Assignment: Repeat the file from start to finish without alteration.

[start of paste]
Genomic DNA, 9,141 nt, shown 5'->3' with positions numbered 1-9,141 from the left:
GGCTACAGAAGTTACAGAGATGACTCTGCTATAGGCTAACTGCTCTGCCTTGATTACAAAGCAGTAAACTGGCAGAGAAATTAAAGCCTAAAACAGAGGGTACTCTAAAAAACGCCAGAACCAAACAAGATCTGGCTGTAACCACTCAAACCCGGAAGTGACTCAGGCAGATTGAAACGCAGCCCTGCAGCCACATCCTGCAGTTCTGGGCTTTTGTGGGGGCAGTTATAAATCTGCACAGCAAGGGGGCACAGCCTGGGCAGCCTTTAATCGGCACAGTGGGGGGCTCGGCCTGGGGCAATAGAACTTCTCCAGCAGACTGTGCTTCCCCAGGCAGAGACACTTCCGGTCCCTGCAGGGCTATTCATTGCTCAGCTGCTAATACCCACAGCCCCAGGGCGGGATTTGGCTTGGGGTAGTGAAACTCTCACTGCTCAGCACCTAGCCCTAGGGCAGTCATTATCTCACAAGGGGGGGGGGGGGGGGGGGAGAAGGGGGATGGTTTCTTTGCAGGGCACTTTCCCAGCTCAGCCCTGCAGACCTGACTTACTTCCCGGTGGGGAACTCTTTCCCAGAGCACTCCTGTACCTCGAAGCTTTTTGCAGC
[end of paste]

Genomic DNA, 9,141 nt, shown 5'->3' with positions numbered 1-9,141 from the left:
GGCTACAGAAGTTACAGAGATGACTCTGCTATAGGCTAACTGCTCTGCCTTGATTACAAAGCAGTAAACTGGCAGAGAAATTAAAGCCTAAAACAGAGGGTACTCTAAAAAACGCCAGAACCAAACAAGATCTGGCTGTAACCACTCAAACCCGGAAGTGACTCAGGCAGATTGAAACGCAGCCCTGCAGCCACATCCTGCAGTTCTGGGCTTTTGTGGGGGCAGTTATAAATCTGCACAGCAAGGGGGCACAGCCTGGGCAGCCTTTAATCGGCACAGTGGGGGGCTCGGCCTGGGGCAATAGAACTTCTCCAGCAGACTGTGCTTCCCCAGGCAGAGACACTTCCGGTCCCTGCAGGGCTATTCATTGCTCAGCTGCTAATACCCACAGCCCCAGGGCGGGATTTGGCTTGGGGTAGTGAAACTCTCACTGCTCAGCACCTAGCCCTAGGGCAGTCATTATCTCACAAGGGGGGGGGGGGGGGGGGGAGAAGGGGGATGGTTTCTTTGCAGGGCACTTTCCCAGCTCAGCCCTGCAGACCTGACTTACTTCCCGGTGGGGAACTCTTTCCCAGAGCACTCCTGTACCTCGAAGCTTTTTGCAGC